It's not even that these motivations are terribly disappointing that, in the end, make ‘King of the Monsters’ itself so disappointing, but more that it wastes what are genuinely engaging and interesting characters on such outlandish and rather bland ideas and principles. Chandler's Mark, for instance, is this great voice of reason that we don't often get in this genre of storytelling. Mark serves this story as best he can and the complicated dynamics between him, his daughter, and his ex-wife are admittedly more effective than a 90% of the character work in 2014's “Godzilla,” but that this character is placed in more situations where he has to argue with his ex-wife over her irrational ideas than in moments of heated debate with fellow scientists over the best ways to approach and deal with Godzilla is a tragedy in and of itself. The stuff with Mark and his daughter works because both actors are able to emote in ways where we see that despite not having talked for long periods...that they still understand one another (which I can only imagine will be an asset to next year's ‘Godzilla vs. Kong,’ which both Brown and Chandler are returning for). Farmiga has always been a strong presence no matter the quality of the film and she does her damnedest with what she's given here, but it is in making the character resort to the obvious in terms of blaming herself for the loss of her son and going the direction of being irrational to make up for the fault she feels rather than wallowing in her own guilt as an outward expression of the understandable mental breakdown she's experiencing that the whole of the ‘King of the Monsters’ is cheapened; coming to feel more like a narrative linked together by predictable tropes that result in a mash-up of several monster-sized titans when the premise has the potential to really ground these events in a terrifying and very human manner. Of course, this is the take one comes away with if what they're wanting is authentic drama infused into their monster movie. It's not lost on me that some (most) people go to a movie like “Godzilla: King of the Monsters” fully expecting to turn off their brain and have a good time watching something that can only be appreciated in the way it was originally intended on the biggest screen possible. I understand this mindset and am more than willing to give into that kind of mentality if that is what the movie tells me it wants me to do. Bradley Whitford, for instance, with his gum-smacking, sarcasm spouting Monarch scientist Dr. Rick Stanton along with O'Shea Jackson Jr.'s Chief Warrant Officer Barnes both know what kind of movie they're in and play up the fun/ridiculous aspects to great effect, but as a whole the movie sways between tones without finding an equalizer and therefore failing to get the audience fully invested. Failing, because, the film ultimately doesn't really know what it wants to be either.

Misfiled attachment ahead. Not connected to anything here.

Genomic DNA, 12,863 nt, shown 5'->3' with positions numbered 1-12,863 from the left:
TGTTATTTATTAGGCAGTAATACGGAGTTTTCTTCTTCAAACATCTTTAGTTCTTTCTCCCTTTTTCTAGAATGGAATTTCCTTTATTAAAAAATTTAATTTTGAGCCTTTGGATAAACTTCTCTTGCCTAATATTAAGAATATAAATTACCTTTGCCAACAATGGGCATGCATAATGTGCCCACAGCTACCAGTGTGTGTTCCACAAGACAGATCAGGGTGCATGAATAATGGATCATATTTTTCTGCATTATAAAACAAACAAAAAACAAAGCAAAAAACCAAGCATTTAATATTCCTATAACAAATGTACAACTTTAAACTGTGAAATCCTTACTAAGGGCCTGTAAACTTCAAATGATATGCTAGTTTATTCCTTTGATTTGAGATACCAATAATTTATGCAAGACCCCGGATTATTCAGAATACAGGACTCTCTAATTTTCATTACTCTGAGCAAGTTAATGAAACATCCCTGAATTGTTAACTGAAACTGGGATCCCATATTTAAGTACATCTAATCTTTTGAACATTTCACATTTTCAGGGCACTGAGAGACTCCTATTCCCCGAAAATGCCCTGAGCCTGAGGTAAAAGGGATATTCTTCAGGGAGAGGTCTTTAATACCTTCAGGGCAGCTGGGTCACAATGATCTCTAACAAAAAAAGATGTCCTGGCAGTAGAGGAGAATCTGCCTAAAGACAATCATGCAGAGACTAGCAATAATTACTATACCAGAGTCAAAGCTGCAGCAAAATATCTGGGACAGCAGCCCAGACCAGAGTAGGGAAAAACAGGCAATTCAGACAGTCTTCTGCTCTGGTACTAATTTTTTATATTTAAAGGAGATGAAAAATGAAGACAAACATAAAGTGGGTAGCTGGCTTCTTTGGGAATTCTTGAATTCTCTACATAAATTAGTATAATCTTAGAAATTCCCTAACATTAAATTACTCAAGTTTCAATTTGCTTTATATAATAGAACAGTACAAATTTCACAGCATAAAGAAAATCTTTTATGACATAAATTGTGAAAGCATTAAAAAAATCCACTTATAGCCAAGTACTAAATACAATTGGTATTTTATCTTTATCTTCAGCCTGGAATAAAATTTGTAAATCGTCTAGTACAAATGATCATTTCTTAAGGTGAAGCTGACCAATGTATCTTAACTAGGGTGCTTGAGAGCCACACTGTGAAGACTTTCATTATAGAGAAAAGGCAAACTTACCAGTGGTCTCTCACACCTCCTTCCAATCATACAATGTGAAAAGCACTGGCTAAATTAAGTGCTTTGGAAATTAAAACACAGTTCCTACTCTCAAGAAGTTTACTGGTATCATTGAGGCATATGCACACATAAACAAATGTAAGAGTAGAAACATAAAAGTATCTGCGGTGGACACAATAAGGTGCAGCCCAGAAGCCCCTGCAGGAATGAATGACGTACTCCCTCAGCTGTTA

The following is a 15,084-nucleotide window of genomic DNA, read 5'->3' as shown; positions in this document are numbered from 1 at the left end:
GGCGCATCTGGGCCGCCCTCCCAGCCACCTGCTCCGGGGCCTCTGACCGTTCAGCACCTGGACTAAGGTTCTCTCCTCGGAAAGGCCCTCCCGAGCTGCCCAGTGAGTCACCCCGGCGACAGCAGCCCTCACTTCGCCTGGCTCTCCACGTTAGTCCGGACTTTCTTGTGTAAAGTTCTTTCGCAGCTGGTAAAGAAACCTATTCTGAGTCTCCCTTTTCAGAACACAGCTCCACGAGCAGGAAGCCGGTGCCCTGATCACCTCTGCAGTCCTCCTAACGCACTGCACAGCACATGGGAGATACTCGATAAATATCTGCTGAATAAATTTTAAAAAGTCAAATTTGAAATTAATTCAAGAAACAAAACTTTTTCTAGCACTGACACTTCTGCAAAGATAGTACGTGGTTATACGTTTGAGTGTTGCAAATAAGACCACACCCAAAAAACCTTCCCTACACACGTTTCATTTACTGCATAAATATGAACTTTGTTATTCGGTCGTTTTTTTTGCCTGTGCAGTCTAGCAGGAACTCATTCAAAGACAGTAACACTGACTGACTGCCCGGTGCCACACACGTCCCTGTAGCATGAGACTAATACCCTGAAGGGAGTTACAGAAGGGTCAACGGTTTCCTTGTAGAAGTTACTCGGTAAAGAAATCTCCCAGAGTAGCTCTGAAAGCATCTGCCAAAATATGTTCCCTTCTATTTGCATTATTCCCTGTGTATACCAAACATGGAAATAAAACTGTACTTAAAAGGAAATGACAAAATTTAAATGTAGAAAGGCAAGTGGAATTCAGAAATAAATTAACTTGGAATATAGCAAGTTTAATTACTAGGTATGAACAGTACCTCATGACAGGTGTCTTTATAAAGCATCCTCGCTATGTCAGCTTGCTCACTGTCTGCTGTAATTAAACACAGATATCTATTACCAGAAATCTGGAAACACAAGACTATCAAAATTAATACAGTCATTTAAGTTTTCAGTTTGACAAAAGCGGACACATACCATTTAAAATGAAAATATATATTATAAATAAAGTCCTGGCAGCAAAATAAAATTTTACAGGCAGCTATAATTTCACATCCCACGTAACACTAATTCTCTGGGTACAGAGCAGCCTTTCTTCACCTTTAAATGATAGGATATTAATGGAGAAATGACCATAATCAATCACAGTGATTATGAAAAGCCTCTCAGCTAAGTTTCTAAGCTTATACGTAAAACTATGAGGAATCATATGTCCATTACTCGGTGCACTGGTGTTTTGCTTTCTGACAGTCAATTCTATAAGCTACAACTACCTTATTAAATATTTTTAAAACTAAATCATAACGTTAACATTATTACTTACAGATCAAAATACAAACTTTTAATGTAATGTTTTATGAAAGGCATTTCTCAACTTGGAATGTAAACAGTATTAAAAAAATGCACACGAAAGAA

All of that said about the human characters though, what does Dougherty make of the main attraction? The titular character? The one God to rule them all? Well, we may see more of Godzilla this time around, but is his appearance more effective is the real question. And the honest answer is that in some moments, sure. Dougherty is absolutely intent on staging some serious monster carnage and for the most part manages to do so in an entertaining fashion. Was I necessarily invested in anything happening between the three-headed alien thing and Godzilla or any of the other flying/crawling/fire-spitting beasts featured in the film? No, not really, but was it fun to watch them go head to head on a giant IMAX screen as they took down cities and natural landmarks with them? Sure. The problem with the monsters in the film though, is much the same with the humans as well: there's just too many of them. And as much as there is a lack of development in the plethora of human characters there is even less in the monsters as the monsters themselves are essentially pawns in the human character's game of, "who can get to them first to best utilize the titans for their own purposes" even though Serizawa explicitly states the opposite in the film...that the humans would in fact be, "Godzilla's pets." In reality, whether it be Godzilla himself, the main antagonist that is Ghidora or any of the other monsters that show up, their purpose comes to be that since they are real and exist and pose a serious problem for mankind they will of course come to serve either one of the two agendas man has decided they will. While I'm not one to make suggestions on how a movie should have been written it would seem more natural and have more at stake that the audience actually cares about if the human characters weren't necessarily trying to dictate the actions of these uncontrollable creatures, but hoping only to survive instead; throw in a few family dynamics and or a love story and there would be enough for us, the viewers, to root for them to stay alive. There is plenty of reason given in the exposition (which is what 90 percent of the dialogue consists of here) as to why Godzilla would want to throw down with Ghidora given the history of the two entities meaning there doesn't need to be any coaxing from the humans involved. This is also coming from someone who has no investment in this series of films and has only seen the 1998 and 2014 versions which only serves to exemplify they do enough here to hint at the mythology and why a re-match is inevitable, so why not just let history run its course? The point being, the film feels so contrived in its effort to get these monsters face to face that it essentially strips much of the joy of seeing them fight away. Oh well, at least it's rarely boring even if you gain nothing from it.